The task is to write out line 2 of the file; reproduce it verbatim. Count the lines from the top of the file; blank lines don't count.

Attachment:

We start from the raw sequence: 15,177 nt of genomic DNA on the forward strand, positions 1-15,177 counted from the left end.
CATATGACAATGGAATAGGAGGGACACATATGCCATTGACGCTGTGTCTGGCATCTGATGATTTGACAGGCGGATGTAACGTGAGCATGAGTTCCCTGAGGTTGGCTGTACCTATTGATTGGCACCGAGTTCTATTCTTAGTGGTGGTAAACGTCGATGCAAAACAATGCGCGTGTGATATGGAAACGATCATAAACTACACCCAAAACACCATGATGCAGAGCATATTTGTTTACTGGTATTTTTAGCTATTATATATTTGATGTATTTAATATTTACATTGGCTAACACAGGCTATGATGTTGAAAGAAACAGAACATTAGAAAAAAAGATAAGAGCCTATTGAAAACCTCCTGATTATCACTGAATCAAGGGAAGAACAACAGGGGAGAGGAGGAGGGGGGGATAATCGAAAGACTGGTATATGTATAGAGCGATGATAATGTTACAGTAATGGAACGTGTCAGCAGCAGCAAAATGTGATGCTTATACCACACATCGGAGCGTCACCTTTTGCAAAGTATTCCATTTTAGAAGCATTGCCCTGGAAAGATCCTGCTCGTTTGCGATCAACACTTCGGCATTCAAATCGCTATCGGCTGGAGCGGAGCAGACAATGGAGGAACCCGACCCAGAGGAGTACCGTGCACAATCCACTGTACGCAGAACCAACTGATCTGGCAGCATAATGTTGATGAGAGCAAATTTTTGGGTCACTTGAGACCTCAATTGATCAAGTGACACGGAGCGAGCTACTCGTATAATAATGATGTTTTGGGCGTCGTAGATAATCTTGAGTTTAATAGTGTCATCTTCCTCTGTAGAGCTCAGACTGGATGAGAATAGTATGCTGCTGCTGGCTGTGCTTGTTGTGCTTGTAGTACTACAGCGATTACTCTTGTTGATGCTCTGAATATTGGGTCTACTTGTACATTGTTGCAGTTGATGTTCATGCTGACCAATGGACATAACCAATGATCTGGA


CATATGACAATGGAATAGGAGGGACACATATGCCATTGACGCTGTGTCTGGCATCTGATGATTTGACAGGCGGATGTAACGTGAGCATGAGTTCCCTGAGGTTGGCTGTACCTATTGATTGGCACCGAGTTCTATTCTTAGTGGTGGTAAACGTCGATGCAAAACAATGCGCGTGTGATATGGAAACGATCATAAACTACACCCAAAACACCATGATGCAGAGCATATTTGTTTACTGGTATTTTTAGCTATTATATATTTGATGTATTTAATATTTACATTGGCTAACACAGGCTATGATGTTGAAAGAAACAGAACATTAGAAAAAAAGATAAGAGCCTATTGAAAACCTCCTGATTATCACTGAATCAAGGGAAGAACAACAGGGGAGAGGAGGAGGGGGGGATAATCGAAAGACTGGTATATGTATAGAGCGATGATAATGTTACAGTAATGGAACGTGTCAGCAGCAGCAAAATGTGATGCTTATACCACACATCGGAGCGTCACCTTTTGCAAAGTATTCCATTTTAGAAGCATTGCCCTGGAAAGATCCTGCTCGTTTGCGATCAACACTTCGGCATTCAAATCGCTATCGGCTGGAGCGGAGCAGACAATGGAGGAACCCGACCCAGAGGAGTACCGTGCACAATCCACTGTACGCAGAACCAACTGATCTGGCAGCATAATGTTGATGAGAGCAAATTTTTGGGTCACTTGAGACCTCAATTGATCAAGTGACACGGAGCGAGCTACTCGTATAATAATGATGTTTTGGGCGTCGTAGATAATCTTGAGTTTAATAGTGTCATCTTCCTCTGTAGAGCTCAGACTGGATGAGAATAGTATGCTGCTGCTGGCTGTGCTTGTTGTGCTTGTAGTACTACAGCGATTACTCTTGTTGATGCTCTGAATATTGGGTCTACTTGTACATTGTTGCAGTTGATGTTCATGCTGACCAATGGACATAACCAATGATCTGGA